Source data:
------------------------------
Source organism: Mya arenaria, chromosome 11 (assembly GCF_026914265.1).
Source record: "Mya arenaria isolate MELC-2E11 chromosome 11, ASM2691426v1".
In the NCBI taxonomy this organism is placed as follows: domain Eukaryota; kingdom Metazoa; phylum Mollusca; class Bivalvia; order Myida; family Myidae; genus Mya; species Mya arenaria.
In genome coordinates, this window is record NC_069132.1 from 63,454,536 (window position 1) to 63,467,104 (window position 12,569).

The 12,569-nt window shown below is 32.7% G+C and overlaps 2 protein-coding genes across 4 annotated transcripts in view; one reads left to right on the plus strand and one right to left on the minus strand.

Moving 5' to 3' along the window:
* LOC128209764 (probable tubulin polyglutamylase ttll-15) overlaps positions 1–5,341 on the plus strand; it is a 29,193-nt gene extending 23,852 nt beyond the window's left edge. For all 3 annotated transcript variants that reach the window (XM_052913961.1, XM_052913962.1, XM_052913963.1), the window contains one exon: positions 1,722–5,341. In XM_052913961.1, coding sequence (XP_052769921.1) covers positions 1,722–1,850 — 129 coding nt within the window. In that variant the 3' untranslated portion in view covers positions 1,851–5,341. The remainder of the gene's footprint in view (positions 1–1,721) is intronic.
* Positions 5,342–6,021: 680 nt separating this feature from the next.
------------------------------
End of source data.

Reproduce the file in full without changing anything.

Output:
Source organism: Mya arenaria, chromosome 11 (assembly GCF_026914265.1).
Source record: "Mya arenaria isolate MELC-2E11 chromosome 11, ASM2691426v1".
In the NCBI taxonomy this organism is placed as follows: domain Eukaryota; kingdom Metazoa; phylum Mollusca; class Bivalvia; order Myida; family Myidae; genus Mya; species Mya arenaria.
In genome coordinates, this window is record NC_069132.1 from 63,454,536 (window position 1) to 63,467,104 (window position 12,569).

The 12,569-nt window shown below is 32.7% G+C and overlaps 2 protein-coding genes across 4 annotated transcripts in view; one reads left to right on the plus strand and one right to left on the minus strand.

Moving 5' to 3' along the window:
* LOC128209764 (probable tubulin polyglutamylase ttll-15) overlaps positions 1–5,341 on the plus strand; it is a 29,193-nt gene extending 23,852 nt beyond the window's left edge. For all 3 annotated transcript variants that reach the window (XM_052913961.1, XM_052913962.1, XM_052913963.1), the window contains one exon: positions 1,722–5,341. In XM_052913961.1, coding sequence (XP_052769921.1) covers positions 1,722–1,850 — 129 coding nt within the window. In that variant the 3' untranslated portion in view covers positions 1,851–5,341. The remainder of the gene's footprint in view (positions 1–1,721) is intronic.
* Positions 5,342–6,021: 680 nt separating this feature from the next.